Lesson 4: A treasured Christmas decoration

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Today is about that 1 object that has a special Christmas significance to you. 

The gem in the sea of identikit shiny plastic baubles.

The old – and slightly dented decoration you made when you were 5, the clumsy angel your kids made in preschool, the blown glass intricate star which has been in your family for some time or a decoration dedicated to someone special in your family.

Whatever it is, you always make space for it in your tree or your mantelpiece and once the season is over, carefully put it away till next year.

We all have those. And today’s challenge is about celebrating and really featuring that special object – or objects.

And here are our 10 ways of capturing that one object so that it really shines.

1. Make it stand out against a blurrier background

That decoration – it’s special, it’s unique, it’s unlike all the others. Which is why, your key focus should be on making it stand out in the frame. It should be the first thing the viewer’s eye will go to. 

Sharp vs blurry – shallow depth of field.

Our eyes are conditioned to always go to what’s sharp in an image so setting your sharp object against a blurry foreground and background is one of the best and easiest ways of making it stand out. If you have a lens with a wide aperture like F1.8 of F2.8 – set the aperture nice and wide and in a priority or manual mode and you’ll be sorted. If you don’t have one and are using your camera on auto, you’ll have to cheat a little : use the longest zoom you have, make sure that your object is a fair distance from the background, get physically close to the object with your camera and shoot at a flat angle, with your camera at the same level as your object, parallel to the floor. It's the same principles as with creating bokeh that we learned in the last lesson.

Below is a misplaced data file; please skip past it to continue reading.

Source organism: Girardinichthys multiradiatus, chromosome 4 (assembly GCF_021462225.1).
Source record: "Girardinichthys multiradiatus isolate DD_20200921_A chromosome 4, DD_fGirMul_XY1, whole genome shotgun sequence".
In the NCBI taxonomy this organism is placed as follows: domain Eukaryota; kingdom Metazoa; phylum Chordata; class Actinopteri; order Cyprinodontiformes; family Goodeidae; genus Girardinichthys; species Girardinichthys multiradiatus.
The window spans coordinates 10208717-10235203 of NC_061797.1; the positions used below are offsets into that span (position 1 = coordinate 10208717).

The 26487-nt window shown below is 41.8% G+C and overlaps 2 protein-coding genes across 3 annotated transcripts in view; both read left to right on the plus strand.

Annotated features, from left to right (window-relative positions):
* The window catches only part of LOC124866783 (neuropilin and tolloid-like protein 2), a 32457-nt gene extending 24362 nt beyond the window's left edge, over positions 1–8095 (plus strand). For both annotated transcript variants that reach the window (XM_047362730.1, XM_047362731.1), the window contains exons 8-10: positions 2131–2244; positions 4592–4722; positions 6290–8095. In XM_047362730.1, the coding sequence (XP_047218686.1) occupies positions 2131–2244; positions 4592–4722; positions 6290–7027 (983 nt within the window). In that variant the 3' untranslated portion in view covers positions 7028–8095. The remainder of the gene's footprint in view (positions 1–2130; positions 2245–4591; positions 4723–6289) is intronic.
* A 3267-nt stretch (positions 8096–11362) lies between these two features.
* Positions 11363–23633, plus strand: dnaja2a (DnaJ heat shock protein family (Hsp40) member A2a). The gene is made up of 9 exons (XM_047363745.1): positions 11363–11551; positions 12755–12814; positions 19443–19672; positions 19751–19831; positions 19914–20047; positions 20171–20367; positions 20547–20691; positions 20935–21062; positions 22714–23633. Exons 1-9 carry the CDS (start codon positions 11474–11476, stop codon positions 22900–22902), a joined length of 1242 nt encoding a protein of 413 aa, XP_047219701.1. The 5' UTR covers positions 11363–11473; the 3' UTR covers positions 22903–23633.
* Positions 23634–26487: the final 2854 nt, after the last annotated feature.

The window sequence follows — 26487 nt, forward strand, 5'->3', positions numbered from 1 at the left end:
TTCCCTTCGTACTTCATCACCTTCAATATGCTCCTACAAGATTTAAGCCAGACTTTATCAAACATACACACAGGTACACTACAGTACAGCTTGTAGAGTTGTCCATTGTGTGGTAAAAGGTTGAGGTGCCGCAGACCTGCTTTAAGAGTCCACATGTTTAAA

2. Create light, colour or textural contrast

When everything is the same brightness or hue, nothing stand out so use light or colour contrast to make your subject stand out. Place a saturated colour decoration against a simple white or black background, make it stand out in light agains a darker background. The same way as colour or light, texture can bring your subject into a spotlight as well. Think something shiny and smooth against a rough backdrop or something textured on something a smooth and silky